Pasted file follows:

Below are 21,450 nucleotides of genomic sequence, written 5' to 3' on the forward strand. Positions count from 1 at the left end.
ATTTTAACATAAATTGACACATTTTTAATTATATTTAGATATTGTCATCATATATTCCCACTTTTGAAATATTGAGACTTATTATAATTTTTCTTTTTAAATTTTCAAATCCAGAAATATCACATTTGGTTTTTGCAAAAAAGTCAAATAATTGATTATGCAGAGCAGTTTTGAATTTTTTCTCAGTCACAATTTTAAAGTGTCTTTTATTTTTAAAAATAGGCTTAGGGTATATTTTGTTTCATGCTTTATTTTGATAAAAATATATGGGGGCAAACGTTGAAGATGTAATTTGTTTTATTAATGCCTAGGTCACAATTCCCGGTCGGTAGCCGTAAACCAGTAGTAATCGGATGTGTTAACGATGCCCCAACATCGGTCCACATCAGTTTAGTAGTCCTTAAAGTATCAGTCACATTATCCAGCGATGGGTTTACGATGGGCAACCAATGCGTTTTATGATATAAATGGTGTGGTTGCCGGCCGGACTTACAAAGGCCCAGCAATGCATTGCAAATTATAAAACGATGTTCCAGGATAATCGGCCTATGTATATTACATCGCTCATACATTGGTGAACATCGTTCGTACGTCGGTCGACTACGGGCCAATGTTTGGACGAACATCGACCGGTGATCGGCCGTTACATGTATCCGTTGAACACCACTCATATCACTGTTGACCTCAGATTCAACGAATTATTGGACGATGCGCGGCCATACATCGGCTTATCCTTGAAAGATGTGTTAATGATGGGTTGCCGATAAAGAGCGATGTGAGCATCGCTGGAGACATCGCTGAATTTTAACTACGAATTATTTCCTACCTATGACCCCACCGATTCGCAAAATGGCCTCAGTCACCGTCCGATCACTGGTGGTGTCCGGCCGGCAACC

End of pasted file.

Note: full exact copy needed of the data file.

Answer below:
Below are 21,450 nucleotides of genomic sequence, written 5' to 3' on the forward strand. Positions count from 1 at the left end.
ATTTTAACATAAATTGACACATTTTTAATTATATTTAGATATTGTCATCATATATTCCCACTTTTGAAATATTGAGACTTATTATAATTTTTCTTTTTAAATTTTCAAATCCAGAAATATCACATTTGGTTTTTGCAAAAAAGTCAAATAATTGATTATGCAGAGCAGTTTTGAATTTTTTCTCAGTCACAATTTTAAAGTGTCTTTTATTTTTAAAAATAGGCTTAGGGTATATTTTGTTTCATGCTTTATTTTGATAAAAATATATGGGGGCAAACGTTGAAGATGTAATTTGTTTTATTAATGCCTAGGTCACAATTCCCGGTCGGTAGCCGTAAACCAGTAGTAATCGGATGTGTTAACGATGCCCCAACATCGGTCCACATCAGTTTAGTAGTCCTTAAAGTATCAGTCACATTATCCAGCGATGGGTTTACGATGGGCAACCAATGCGTTTTATGATATAAATGGTGTGGTTGCCGGCCGGACTTACAAAGGCCCAGCAATGCATTGCAAATTATAAAACGATGTTCCAGGATAATCGGCCTATGTATATTACATCGCTCATACATTGGTGAACATCGTTCGTACGTCGGTCGACTACGGGCCAATGTTTGGACGAACATCGACCGGTGATCGGCCGTTACATGTATCCGTTGAACACCACTCATATCACTGTTGACCTCAGATTCAACGAATTATTGGACGATGCGCGGCCATACATCGGCTTATCCTTGAAAGATGTGTTAATGATGGGTTGCCGATAAAGAGCGATGTGAGCATCGCTGGAGACATCGCTGAATTTTAACTACGAATTATTTCCTACCTATGACCCCACCGATTCGCAAAATGGCCTCAGTCACCGTCCGATCACTGGTGGTGTCCGGCCGGCAACC